US Treasury Secretary Jacob Lew made a two-day visit to Detroit this week, reaffirming the Obama Administration’s support for the drive by Emergency Manager Kevyn Orr to use the city’s bankruptcy to slash workers’ pensions and sell off city assets.
An announcement by the Treasury department noted that Lew’s visit will “highlight the Obama Administration’s continued commitment to the city’s revitalization and explore ways to promote job creation and economic growth.”
During his visit, Lew met with wealthy businessmen and corporate foundations, including representatives from the Kellogg, the Skillman Foundation, Davidson Foundation, as well as the Kresge, and Erb foundations. Lew also met with a number of Democratic Party politicians and Detroit Mayor Mike Duggan.
Late last year, the Obama Administration announced plans to provide $100 million in “blight removal” funds for the city, to be supplemented by some $200 million in funding from businesses and private foundations. These funds—far from preserving pensions and social services—were earmarked for razing whole sections of the city and forcing out residents. But even these funds—a meager fraction of the money the city owes to its creditors—have not yet been disbursed.
The Obama administration repeatedly stated its support the bankruptcy process, issuing multiple memoranda in support of the Chapter 9 filing. After Detroit’s bankruptcy filing in the summer of 2013, Lew made rounds in the media to justify the Obama administration’s decision not to allocate any significant federal money to alleviate the city’s financial crisis.
In public remarks at a metal stamping facility on Friday, Lew said he is “impressed” with Detroit’s blight removal program, saying “We will continue to look for opportunities where we can partner in those kinds of ways.” Lew had taken a driving tour of some of Detroit’s most blighted areas on the previous day.
“What I saw yesterday was a strategy very well thought through and an execution that’s just beginning … I think the success of this program is obviously going to be very important in making the case for our support,” Lew said.
The blight removal program hailed by Lew amounts to a historically unprecedented wrecking operation directed against large sections of the city. This scorched-earth initiative, aiming to demolish some 80,000 structures, is being spearheaded by the Detroit Blight Removal Task Force (BRTF), which was formed in collaboration with the Obama administration in September.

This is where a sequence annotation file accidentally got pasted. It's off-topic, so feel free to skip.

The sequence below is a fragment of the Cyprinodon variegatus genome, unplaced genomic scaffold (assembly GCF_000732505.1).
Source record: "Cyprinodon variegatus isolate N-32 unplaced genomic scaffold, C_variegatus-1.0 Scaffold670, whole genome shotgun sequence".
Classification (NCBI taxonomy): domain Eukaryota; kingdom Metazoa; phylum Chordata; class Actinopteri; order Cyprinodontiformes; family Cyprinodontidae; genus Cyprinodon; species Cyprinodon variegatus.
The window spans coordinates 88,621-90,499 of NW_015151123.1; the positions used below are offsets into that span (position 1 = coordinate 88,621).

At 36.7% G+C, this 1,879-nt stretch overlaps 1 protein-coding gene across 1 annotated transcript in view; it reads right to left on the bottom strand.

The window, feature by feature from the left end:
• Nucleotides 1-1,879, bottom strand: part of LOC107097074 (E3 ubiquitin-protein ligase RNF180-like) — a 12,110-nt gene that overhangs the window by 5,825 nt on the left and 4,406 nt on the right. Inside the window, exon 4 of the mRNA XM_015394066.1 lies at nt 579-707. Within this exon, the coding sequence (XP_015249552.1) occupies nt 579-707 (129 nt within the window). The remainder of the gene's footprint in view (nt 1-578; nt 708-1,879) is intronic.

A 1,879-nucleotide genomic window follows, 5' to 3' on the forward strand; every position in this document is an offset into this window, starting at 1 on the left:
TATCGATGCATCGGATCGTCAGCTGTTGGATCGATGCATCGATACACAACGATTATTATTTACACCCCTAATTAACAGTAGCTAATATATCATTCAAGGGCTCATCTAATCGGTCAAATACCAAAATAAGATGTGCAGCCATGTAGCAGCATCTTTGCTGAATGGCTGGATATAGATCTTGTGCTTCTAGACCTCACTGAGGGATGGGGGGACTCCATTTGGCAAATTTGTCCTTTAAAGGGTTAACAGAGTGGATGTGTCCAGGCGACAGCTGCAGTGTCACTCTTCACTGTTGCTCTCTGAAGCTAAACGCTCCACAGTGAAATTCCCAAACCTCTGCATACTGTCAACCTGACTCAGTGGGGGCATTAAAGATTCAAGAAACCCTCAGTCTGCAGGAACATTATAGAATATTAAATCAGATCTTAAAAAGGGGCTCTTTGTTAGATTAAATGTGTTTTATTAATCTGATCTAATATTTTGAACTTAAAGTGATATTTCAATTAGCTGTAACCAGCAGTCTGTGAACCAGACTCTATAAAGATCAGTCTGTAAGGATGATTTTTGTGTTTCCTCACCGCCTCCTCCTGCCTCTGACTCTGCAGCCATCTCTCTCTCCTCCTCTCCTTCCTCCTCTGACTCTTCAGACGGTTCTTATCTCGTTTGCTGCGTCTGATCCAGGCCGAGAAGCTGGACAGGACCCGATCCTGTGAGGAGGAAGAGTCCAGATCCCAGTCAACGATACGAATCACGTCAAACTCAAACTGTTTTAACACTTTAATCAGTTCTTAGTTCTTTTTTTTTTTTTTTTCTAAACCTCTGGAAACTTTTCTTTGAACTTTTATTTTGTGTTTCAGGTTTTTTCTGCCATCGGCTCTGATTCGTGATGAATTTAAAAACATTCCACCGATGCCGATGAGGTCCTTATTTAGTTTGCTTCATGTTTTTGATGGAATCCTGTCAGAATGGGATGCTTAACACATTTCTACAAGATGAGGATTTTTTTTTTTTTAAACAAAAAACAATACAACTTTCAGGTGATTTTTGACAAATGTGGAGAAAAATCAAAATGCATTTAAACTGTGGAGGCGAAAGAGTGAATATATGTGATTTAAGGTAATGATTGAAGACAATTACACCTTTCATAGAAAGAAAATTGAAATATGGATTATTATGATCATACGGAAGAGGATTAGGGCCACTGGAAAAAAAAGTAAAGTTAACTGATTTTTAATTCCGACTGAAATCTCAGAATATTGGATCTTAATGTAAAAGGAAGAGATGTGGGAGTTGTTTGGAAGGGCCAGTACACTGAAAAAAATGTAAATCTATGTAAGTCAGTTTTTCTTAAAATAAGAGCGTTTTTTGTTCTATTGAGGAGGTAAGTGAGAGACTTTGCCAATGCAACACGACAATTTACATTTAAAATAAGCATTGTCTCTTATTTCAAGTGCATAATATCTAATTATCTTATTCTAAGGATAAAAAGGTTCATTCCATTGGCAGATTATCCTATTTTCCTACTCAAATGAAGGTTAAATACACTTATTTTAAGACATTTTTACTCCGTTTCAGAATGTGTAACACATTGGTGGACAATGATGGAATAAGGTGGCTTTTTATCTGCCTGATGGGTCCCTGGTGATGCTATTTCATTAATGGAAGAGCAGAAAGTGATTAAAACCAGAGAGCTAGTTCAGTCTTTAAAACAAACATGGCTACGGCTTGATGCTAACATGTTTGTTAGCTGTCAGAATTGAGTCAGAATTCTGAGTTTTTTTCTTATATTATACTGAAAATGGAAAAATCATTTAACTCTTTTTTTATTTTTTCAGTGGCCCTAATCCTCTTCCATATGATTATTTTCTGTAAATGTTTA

At a meeting of the BRTF in December, billionaire and leading task force member Dan Gilbert said, “you’re going to have large parcels of vacant pristine land that have paved streets, utilities of all sorts, cable, phone, water, sewer—everything at affordable land prices.” Gilbert has bought up whole sections of the city’s downtown at fire-sale prices.
Reports this week indicate that Detroit may receive federal dollars for blight removal from the Hardest Hit Fund (HHF), which was supposedly established to aid residents in states devastated by the collapse of the housing market, to further fund these efforts. Of the almost $500 million in HHF allocated for the state of Michigan, $52 million are to go to Detroit’s blight removal initiative.
Lew himself is a seasoned political operative and former Wall Street executive, who previously worked under the Clinton administration to slash social spending, putting together the Balanced Budget Act of 1997, which included $112 billion in cuts to Medicare.
He later served as a chief operations officer at Citigroup’s Alternative Investments Unit, which reaped massive profits by betting on the collapse of the housing market, where he received a $900,000 bonus on top of his $1.1 million annual salary even as the bank was being bailed out with tens of billions from the federal government.
The Detroit bankruptcy has received wide support from the corporate and political establishment because it represents the cutting edge of the ruling class’s offensive against the living standards of working people.
In an editorial Friday, entitled “Detroit’s Bankruptcy Revival,” the Wall Street Journal wrote that the “much-maligned bankruptcy is giving city leaders important tools to rebuild. It added that “Steven Rhodes in December set an important precedent by affirming that federal bankruptcy law trumps state laws protecting pensions and contracts .… The real credit for rescuing Detroit belongs to Mr. Orr and Gov. Snyder, who had the guts to put the city into bankruptcy.”